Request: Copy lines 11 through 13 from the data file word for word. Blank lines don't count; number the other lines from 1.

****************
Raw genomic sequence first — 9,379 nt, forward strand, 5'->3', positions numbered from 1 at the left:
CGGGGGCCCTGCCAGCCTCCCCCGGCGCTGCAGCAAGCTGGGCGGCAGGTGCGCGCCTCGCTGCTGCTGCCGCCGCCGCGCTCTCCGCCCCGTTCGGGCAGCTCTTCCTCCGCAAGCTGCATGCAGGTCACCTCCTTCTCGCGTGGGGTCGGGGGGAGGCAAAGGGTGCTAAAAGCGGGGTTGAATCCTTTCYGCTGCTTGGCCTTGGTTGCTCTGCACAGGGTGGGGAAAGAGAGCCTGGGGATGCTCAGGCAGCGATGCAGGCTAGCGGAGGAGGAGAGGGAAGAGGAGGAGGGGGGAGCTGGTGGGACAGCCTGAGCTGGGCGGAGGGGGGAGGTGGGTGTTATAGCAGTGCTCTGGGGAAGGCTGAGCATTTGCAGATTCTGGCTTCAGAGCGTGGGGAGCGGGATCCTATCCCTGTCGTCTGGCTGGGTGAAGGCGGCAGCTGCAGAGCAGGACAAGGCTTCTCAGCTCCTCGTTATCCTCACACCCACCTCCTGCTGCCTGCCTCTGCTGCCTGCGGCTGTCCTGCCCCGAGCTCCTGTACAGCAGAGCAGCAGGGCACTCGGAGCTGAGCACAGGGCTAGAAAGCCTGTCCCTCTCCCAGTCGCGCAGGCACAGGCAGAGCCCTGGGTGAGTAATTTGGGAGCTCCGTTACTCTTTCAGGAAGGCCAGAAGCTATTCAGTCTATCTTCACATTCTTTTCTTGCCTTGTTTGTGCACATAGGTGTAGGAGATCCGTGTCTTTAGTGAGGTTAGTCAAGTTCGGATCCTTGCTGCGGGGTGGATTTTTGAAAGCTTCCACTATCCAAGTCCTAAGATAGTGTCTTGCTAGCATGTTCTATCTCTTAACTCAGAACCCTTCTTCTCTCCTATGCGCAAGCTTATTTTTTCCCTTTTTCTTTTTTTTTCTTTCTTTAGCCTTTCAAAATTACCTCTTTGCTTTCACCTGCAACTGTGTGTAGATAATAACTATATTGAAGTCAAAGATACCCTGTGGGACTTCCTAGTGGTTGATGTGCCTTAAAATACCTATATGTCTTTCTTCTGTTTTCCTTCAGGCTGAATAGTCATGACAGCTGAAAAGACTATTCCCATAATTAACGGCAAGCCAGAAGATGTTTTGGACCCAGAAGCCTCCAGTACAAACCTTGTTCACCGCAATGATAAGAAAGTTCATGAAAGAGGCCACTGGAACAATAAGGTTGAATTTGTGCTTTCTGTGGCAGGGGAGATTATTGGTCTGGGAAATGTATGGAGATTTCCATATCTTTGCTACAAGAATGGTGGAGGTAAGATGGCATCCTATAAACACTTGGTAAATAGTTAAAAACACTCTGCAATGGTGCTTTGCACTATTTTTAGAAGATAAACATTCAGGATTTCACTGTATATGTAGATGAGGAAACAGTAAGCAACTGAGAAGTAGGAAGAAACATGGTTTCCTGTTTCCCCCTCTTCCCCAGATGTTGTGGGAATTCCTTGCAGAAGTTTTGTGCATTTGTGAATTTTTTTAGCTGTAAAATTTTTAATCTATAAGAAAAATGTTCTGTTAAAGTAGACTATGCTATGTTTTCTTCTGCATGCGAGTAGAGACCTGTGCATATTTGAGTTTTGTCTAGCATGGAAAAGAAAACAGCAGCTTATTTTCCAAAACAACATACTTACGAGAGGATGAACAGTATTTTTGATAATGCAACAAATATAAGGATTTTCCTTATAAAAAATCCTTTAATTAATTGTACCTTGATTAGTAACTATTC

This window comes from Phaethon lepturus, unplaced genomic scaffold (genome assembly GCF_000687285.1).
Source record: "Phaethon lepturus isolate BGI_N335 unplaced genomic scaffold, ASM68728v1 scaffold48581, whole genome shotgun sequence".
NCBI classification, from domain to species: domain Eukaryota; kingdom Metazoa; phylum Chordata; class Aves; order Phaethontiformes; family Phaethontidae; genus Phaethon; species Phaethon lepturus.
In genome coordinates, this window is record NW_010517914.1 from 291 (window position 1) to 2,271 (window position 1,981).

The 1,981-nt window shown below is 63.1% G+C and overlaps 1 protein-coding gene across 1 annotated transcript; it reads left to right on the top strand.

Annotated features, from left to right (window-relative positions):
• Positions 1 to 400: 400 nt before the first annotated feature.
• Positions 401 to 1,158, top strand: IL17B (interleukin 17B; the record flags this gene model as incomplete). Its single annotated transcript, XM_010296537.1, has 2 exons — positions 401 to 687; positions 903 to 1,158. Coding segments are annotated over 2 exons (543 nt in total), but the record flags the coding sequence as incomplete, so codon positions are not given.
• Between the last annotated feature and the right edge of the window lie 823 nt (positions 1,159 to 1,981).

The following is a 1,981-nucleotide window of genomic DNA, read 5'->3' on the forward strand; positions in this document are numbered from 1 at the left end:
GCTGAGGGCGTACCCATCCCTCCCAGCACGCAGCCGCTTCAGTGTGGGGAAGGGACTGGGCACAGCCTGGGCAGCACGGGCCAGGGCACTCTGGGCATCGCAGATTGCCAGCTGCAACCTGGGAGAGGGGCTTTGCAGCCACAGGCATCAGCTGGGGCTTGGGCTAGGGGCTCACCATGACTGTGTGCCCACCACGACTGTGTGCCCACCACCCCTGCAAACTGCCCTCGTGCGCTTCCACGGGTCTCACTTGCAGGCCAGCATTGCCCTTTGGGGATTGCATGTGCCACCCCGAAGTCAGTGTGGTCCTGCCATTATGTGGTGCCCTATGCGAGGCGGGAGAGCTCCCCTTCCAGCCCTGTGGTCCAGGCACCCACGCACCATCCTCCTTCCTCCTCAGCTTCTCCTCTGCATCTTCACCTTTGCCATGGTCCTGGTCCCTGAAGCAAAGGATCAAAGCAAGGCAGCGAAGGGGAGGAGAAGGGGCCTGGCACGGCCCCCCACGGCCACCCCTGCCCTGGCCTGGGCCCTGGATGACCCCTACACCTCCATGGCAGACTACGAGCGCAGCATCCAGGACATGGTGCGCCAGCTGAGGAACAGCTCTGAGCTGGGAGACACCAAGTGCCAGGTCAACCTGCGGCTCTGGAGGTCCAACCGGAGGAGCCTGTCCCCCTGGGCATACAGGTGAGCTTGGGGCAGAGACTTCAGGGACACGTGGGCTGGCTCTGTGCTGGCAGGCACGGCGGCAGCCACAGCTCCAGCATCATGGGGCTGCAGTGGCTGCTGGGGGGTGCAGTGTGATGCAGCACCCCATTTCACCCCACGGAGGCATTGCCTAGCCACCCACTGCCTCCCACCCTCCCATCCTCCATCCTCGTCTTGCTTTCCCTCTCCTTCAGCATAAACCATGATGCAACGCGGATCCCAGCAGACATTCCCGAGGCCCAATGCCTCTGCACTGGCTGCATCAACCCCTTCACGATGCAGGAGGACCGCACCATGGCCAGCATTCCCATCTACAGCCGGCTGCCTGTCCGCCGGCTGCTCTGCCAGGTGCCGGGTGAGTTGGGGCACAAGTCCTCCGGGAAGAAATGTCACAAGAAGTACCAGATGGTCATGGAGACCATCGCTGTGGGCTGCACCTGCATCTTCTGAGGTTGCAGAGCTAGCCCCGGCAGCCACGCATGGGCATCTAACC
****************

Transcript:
• Between the last annotated feature and the right edge of the window lie 823 nt (positions 1,159 to 1,981).

The following is a 1,981-nucleotide window of genomic DNA, read 5'->3' on the forward strand; positions in this document are numbered from 1 at the left end:
GCTGAGGGCGTACCCATCCCTCCCAGCACGCAGCCGCTTCAGTGTGGGGAAGGGACTGGGCACAGCCTGGGCAGCACGGGCCAGGGCACTCTGGGCATCGCAGATTGCCAGCTGCAACCTGGGAGAGGGGCTTTGCAGCCACAGGCATCAGCTGGGGCTTGGGCTAGGGGCTCACCATGACTGTGTGCCCACCACGACTGTGTGCCCACCACCCCTGCAAACTGCCCTCGTGCGCTTCCACGGGTCTCACTTGCAGGCCAGCATTGCCCTTTGGGGATTGCATGTGCCACCCCGAAGTCAGTGTGGTCCTGCCATTATGTGGTGCCCTATGCGAGGCGGGAGAGCTCCCCTTCCAGCCCTGTGGTCCAGGCACCCACGCACCATCCTCCTTCCTCCTCAGCTTCTCCTCTGCATCTTCACCTTTGCCATGGTCCTGGTCCCTGAAGCAAAGGATCAAAGCAAGGCAGCGAAGGGGAGGAGAAGGGGCCTGGCACGGCCCCCCACGGCCACCCCTGCCCTGGCCTGGGCCCTGGATGACCCCTACACCTCCATGGCAGACTACGAGCGCAGCATCCAGGACATGGTGCGCCAGCTGAGGAACAGCTCTGAGCTGGGAGACACCAAGTGCCAGGTCAACCTGCGGCTCTGGAGGTCCAACCGGAGGAGCCTGTCCCCCTGGGCATACAGGTGAGCTTGGGGCAGAGACTTCAGGGACACGTGGGCTGGCTCTGTGCTGGCAGGCACGGCGGCAGCCACAGCTCCAGCATCATGGGGCTGCAGTGGCTGCTGGGGGGTGCAGTGTGATGCAGCACCCCATTTCACCCCACGGAGGCATTGCCTAGCCACCCACTGCCTCCCACCCTCCCATCCTCCATCCTCGTCTTGCTTTCCCTCTCCTTCAGCATAAACCATGATGCAACGCGGATCCCAGCAGACATTCCCGAGGCCCAATGCCTCTGCACTGGCTGCATCAACCCCTTCACGATGCAGGAGGACCGCACCATGGCCAGCATTCCCATCTACAGCCGGCTGCCTGTCCGCCGGCTGCTCTGCCAGGTGCCGGGTGAGTTGGGGCACAAGTCCTCCGGGAAGAAATGTCACAAGAAGTACCAGATGGTCATGGAGACCATCGCTGTGGGCTGCACCTGCATCTTCTGAGGTTGCAGAGCTAGCCCCGGCAGCCACGCATGGGCATCTAACC